The Lean Champion program, by using Wolin’s Active Learning Model, not only helps participants understand the theories behind lean, but also gives them a chance to see those concepts applied in a variety of different business environments. There are 12 full-day sessions, usually held on the second and third Tuesdays of each month. The twist is that, instead of classroom learning, each month’s training days take place at different host companies. Each host company acts as a sort of interactive learning environment for the participants, who spend their training time learning key lean concepts and working to apply them in real time.

“When the participants in the program are learning about a subject, they are actually working on that subject at a company,” Wolin said of the Active Learning Model. “The next month, they work on a different set of topics at a different company. It’s not just hands-on learning; participants also get to think about how to use lean in a variety of different settings.”

Originally, the northern Michigan Lean Champion program was conceived solely as a training opportunity for manufacturers. Later, Wolin and his team designed a “Lean Office Champion” program designed to teach similar concepts for a different type of work environment. The message, Wolin says, is that any business can benefit from trying to be leaner.


According to Betsy Williams, senior business development advisor for the MMTC, how businesses choose to utilize the Lean Champion program varies from one organization to the next. Some only send owners, executives, managers, or front line supervisors through the program. Others have all their new hires get the Lean Champion certification, to make sure all team members have the lean mindset. Sometimes, companies even contract with the MMTC to run Lean Champion “bootcamps” internally.

The MMTC always encourages businesses to send at least two employees through the Lean Champion program at a time, offering a “buy one, get one half price” promotion on class entry. The incentive was initially in place to fill extra seats in the class, but proved to have real benefits for how well participants mastered the core concepts.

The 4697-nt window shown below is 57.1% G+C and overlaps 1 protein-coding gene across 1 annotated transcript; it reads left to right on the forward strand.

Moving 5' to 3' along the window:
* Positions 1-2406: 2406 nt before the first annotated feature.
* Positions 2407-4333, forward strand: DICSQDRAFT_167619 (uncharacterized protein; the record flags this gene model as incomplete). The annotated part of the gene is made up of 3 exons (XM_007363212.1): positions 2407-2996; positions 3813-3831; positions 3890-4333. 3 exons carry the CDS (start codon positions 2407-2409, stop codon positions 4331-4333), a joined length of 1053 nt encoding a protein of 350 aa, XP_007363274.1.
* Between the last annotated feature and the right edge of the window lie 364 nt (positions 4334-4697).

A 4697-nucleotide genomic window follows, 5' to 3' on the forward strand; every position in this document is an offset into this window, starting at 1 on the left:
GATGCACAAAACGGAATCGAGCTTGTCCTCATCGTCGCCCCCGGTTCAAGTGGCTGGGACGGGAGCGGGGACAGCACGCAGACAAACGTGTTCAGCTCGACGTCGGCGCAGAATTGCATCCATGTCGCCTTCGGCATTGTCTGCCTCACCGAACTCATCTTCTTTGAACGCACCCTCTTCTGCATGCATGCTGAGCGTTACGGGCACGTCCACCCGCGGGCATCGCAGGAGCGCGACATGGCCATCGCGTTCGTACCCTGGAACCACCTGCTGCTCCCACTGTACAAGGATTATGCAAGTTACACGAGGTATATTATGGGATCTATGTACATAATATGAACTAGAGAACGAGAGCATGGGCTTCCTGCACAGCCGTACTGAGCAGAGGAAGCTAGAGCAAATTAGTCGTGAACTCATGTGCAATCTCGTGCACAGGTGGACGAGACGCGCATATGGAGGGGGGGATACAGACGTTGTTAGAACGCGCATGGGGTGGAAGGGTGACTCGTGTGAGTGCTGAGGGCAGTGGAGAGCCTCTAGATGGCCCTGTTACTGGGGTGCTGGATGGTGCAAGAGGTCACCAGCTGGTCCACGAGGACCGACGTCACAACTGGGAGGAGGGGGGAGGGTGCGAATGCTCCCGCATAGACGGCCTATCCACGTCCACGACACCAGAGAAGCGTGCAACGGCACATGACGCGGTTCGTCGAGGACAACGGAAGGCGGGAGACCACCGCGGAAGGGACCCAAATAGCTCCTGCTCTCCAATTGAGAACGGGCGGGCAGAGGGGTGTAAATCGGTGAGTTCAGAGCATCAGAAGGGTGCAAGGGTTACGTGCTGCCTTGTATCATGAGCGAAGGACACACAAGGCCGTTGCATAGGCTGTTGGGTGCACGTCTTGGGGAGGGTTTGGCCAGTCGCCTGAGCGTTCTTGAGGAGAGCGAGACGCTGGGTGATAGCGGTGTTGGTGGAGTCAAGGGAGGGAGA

“As part of the program, everyone that participates picks a project at their company that they are going to work on throughout the class,” Wolin explained. “For example, a participant might find an operation in their company where the business has too high of a production defect in a particular product. Their project would be to reduce that defect to minimize waste. We started to see a pattern where, when companies sent two or more people through our program at once, those participants did a better job on projects and implementing lean policies. They were able to work together and support one another through the program.”

Like everything else, the Lean Champion program has been put on hold by COVID-19. MMTC was in the middle of three separate courses – two for the Lean Manufacturing Champion program and one for the Office Champion program – when the pandemic closed down businesses and roadblocked the Active Learning Model. Williams says that the MMTC is trying to come up with a “creative” strategy for finishing those classes. The most likely contingency is simply to delay the remainder of in-progress courses to a later date, when getting back into businesses for hands-on learning is a feasible option.

When the Lean Champion program does resume, both Wolin and Williams say they suspect they might see increased demand, simply because of how lean practices can benefit businesses in times of significant uncertainty and economic strife.